The Consumer Financial Protection Bureau (CFPB) released final amendments to its “Know Before You Owe” mortgage disclosure rule, which is also known as the TILA-RESPA Integrated Disclosure rule (TRID), on July 7, 2017. As stated in the accompanying press release issued by the CFPB, the amendments “are intended to formalize guidance in the rule, and provide greater clarity and certainty” and “will facilitate implementation of the Know Before You Owe rule by the mortgage industry.” These final amendments have been eagerly anticipated by the mortgage industry since the initial publication of the proposed amendments in July of 2016.
The amendments implement a number of clarifications and updates, in addition to technical corrections and commentary, to the TRID rule, including but not limited to:
- Tolerance provisions related to the total of payments which parallel those for the finance charge;
- Expansion of the partial exemption for certain housing assistance loans which excludes recording fees and transfer taxes from the cost limits for such loans;
- Extension of the coverage of the TRID rule to include all cooperative units;
- Commentary which clarifies how separate disclosures may be provided to the consumer, seller, and other third parties such as real estate agents; and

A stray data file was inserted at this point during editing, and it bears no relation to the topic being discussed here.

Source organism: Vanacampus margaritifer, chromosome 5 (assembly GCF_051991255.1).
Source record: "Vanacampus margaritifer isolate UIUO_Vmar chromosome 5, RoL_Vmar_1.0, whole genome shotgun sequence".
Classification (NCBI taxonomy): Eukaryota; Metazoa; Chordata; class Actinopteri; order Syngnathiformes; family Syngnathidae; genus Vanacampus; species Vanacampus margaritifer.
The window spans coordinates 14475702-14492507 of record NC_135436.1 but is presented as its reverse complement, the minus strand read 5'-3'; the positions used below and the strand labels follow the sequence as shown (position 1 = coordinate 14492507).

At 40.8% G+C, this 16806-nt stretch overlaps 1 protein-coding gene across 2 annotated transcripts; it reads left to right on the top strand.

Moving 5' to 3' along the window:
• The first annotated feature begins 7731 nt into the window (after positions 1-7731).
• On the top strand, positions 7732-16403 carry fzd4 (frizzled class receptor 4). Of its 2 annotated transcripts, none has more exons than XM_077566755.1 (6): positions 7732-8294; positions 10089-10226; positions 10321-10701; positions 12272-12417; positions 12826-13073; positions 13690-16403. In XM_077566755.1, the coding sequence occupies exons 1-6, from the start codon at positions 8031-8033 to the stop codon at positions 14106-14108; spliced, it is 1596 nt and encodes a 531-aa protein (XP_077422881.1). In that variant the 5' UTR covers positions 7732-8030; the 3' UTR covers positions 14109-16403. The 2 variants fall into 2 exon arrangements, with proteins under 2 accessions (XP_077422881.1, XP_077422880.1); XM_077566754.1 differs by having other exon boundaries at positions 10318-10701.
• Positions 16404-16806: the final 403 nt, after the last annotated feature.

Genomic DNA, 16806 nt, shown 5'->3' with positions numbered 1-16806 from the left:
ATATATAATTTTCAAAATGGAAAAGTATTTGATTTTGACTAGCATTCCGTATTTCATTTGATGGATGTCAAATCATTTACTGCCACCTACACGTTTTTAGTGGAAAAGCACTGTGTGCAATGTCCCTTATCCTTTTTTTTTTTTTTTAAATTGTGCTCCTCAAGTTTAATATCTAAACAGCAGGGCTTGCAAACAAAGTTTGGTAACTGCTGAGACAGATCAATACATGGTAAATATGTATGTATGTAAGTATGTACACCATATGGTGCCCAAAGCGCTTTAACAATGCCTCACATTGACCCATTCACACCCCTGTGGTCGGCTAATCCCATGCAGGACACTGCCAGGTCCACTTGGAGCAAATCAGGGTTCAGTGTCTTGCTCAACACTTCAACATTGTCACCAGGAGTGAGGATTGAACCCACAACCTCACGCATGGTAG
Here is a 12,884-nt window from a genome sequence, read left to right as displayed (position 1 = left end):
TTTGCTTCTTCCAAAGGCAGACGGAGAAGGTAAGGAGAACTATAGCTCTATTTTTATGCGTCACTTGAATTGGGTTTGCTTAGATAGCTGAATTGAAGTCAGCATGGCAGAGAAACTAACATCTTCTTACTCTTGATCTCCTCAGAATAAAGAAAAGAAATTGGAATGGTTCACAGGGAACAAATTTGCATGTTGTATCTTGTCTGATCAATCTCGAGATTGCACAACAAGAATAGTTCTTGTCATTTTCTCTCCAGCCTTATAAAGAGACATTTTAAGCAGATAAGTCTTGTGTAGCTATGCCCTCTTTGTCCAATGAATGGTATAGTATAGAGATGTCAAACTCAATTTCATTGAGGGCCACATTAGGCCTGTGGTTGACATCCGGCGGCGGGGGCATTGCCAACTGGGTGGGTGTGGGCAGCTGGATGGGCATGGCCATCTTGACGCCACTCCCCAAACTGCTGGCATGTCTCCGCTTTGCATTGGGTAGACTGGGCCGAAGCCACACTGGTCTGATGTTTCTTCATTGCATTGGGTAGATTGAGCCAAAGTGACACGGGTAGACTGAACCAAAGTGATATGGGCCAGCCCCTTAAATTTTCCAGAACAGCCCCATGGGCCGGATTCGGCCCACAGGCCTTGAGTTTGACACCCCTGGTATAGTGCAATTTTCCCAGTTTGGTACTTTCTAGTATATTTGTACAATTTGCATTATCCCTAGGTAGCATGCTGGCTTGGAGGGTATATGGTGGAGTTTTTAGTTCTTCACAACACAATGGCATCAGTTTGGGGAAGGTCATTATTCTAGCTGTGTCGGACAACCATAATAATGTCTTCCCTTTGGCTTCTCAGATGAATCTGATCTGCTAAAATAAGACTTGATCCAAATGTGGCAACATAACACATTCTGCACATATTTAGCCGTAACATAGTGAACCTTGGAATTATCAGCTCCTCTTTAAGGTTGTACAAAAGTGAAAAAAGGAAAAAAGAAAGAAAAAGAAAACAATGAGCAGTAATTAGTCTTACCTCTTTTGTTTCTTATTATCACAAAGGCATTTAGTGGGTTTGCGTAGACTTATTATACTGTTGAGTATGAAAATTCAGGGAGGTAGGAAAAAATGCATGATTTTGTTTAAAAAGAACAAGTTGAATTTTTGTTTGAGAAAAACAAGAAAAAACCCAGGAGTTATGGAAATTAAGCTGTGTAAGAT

- Guidance regarding the proper disclosure of construction and construction-permanent loans, including disclosures related to fee allocation, post-closing fees, and construction proceeds.
The amendments become effective 60 days after publication in the Federal Register, so creditors will have the option to begin applying the new rules on or after such effective date. Compliance will become mandatory for all loan applications taken on or after October 1, 2018, and the escrow cancellation notice and partial payment policy disclosure must be provided beginning on this date for all loans to which the disclosures apply, regardless of when the creditor received the consumer’s application.
While the amendments to the rule address and clarify various topics, notably they do not address the so-called “black hole” issue which relates to the circumstances in which a Closing Disclosure may (or may not) be used to determine whether certain estimated charges were disclosed in good faith. The industry had been hoping for much-needed clarity on this topic, but instead the CFPB simultaneously issued a separate proposed rule which addresses “when a creditor may use a Closing Disclosure, instead of a Loan Estimate, to determine if an estimated closing cost was disclosed in good faith and within tolerance.” Comments on the new proposal are due 60 days after its publication in the Federal Register.